Keller is extremely strong with reliable hands and has high upside as a red-zone target, which is what often separates the contenders from the pretenders in the NFL.

 

Matt Shaughnessy, DE

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Shaughnessy (77) beats Denver Broncos All-Pro LT Ryan Clady to get to Peyton Manning.

The turmoil in Oakland continues, and it's likely that the talented young Shaughnessy will not be wearing a Raiders uniform in 2013.

Since the team has a high draft pick in a class loaded with help for the front seven, it may be in the organization's best interest to let Shaughnessy walk despite his potential.

A former third-round pick, Shaughnessy has outstanding size at 6'5" and 285 pounds, which makes him a threat to stuff running plays and also to bull-rush and get to the quarterback. He also has the versatility to slide inside and play defensive tackle, which should entice some teams in the market.

As bad as the Raiders' defense was in 2012, it's hard to highlight a main culprit. Shaughnessy certainly wasn't among the most consistent or overall productive players in the unit, but he did finish second on the team with 3.5 sacks.

There is still plenty of upside with Shaughnessy, and in the right environment as part of a stabler organization, he could easily develop into a Pro Bowl-caliber player soon.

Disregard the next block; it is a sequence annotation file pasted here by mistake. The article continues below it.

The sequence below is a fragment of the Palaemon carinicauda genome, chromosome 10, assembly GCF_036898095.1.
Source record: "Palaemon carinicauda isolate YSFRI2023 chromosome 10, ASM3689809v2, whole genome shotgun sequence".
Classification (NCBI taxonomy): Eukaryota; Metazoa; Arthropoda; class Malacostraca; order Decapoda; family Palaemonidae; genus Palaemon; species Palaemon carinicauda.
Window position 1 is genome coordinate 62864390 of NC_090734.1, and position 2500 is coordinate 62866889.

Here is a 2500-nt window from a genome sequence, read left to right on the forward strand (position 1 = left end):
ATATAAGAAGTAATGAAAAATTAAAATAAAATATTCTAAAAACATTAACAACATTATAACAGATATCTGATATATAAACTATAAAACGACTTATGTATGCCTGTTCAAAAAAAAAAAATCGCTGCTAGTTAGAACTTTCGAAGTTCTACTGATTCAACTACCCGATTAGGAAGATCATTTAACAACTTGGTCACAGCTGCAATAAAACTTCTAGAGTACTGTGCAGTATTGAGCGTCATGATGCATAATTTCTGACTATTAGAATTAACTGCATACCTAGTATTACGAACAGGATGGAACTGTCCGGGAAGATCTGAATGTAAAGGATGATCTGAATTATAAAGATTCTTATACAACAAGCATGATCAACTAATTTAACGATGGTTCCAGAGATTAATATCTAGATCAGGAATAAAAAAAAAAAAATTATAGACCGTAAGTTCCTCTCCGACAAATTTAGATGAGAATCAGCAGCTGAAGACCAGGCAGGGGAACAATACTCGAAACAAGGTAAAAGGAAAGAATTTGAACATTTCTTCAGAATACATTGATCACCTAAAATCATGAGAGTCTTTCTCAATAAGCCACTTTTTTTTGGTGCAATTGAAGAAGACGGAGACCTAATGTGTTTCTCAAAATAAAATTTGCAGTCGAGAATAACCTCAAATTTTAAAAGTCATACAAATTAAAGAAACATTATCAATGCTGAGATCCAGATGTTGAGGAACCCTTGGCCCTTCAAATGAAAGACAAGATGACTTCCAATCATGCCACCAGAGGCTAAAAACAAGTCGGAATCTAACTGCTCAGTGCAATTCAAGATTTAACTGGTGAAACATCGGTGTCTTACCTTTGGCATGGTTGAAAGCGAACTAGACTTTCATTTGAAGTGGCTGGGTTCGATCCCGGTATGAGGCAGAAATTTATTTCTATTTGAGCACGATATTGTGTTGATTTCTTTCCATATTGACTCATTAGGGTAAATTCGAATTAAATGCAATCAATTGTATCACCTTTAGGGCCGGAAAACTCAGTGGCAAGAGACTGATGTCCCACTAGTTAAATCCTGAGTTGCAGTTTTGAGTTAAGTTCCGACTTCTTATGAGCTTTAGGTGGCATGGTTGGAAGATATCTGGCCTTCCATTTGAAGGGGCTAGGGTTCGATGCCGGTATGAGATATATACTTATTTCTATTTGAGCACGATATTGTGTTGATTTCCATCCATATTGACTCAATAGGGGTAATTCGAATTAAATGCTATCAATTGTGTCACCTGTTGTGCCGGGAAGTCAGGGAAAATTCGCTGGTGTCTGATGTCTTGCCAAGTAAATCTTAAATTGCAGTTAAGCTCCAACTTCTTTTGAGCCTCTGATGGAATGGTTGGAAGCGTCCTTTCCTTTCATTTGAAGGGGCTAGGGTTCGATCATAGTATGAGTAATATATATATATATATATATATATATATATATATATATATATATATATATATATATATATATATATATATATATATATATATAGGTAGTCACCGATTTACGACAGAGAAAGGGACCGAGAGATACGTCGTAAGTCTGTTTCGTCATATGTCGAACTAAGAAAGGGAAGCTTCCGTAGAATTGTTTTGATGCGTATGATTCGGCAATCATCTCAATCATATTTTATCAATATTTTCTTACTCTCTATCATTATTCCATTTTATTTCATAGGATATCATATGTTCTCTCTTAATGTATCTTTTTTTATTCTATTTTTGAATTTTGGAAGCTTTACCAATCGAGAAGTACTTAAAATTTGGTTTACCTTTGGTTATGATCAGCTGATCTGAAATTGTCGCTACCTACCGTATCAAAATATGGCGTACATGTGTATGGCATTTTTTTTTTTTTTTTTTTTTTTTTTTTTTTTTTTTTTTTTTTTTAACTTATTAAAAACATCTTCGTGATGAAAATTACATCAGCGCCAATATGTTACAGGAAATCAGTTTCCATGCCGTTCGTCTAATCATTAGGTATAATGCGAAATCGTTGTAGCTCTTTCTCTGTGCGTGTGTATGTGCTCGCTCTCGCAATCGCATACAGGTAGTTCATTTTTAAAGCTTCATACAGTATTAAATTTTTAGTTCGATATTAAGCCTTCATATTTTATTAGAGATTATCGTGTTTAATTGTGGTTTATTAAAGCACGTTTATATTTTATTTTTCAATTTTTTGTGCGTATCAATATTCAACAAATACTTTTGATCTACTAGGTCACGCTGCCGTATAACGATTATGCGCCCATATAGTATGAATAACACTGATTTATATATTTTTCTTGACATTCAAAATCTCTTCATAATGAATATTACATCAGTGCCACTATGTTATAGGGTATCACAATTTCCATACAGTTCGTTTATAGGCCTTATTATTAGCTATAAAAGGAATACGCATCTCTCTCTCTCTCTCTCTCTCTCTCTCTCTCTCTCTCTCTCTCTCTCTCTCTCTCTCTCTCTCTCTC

Pro Football Focus named Shaughnessy to their All-Sophomore team in 2010 after he recorded 56 combined tackles, seven sacks and two forced fumbled. Shaughnessy then played just three games the following season due to injury.

This past year on another bad Raiders team will likely have people snoozing on Shaughnessy, but he could turn out to be one of the biggest bargains of the free-agent class.

 

Josh Cribbs, WR

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Cribbs' lack of success is as a receiver is mostly due to the poor talent that surrounded him for years with the Cleveland Browns.

Before jumping to the argument of, "Well the Browns tried it for years and he couldn't fit..." do consider with whom the trial runs of utilizing Cribbs as a wideout were conducted.

Since his rookie year in 2005, the Browns have trotted out Trent Dilfer, Charlie Frye, Ken Dorsey, Bruce Gradkowski, Derek Anderson, Brady Quinn, Jake Delhomme, Seneca Wallace, Colt McCoy and most recently Brandon Weeden to start at quarterback.

Combine that with a perpetual lack of playmakers alongside the developing Cribbs, and it was simply a disastrous situation. Not to mention, several coaching changes happened in that span.

So if anyone deserves a fresh start, it's Cribbs. He ranked second on the team in receiving in 2011, and voiced his frustration at not being included in the offense this past year, as reported by Mary Kay Cabot of the Cleveland Plain Dealer:

Me going from being able to run the wildcat, to playing receiver last season and catching 41 passes and four touchdowns to nothing -- I can't believe it...By me not playing, I feel like they think I'm not good, that I've lost it. But I haven't. I feel when I'm out there I can contribute, but I'm not able to.

Cribbs proved as much in the Pro Bowl, catching three passes for 56 yards and a touchdown. Defense is never a big theme in those games, but Cribbs clearly showcased that he can play the receiver position.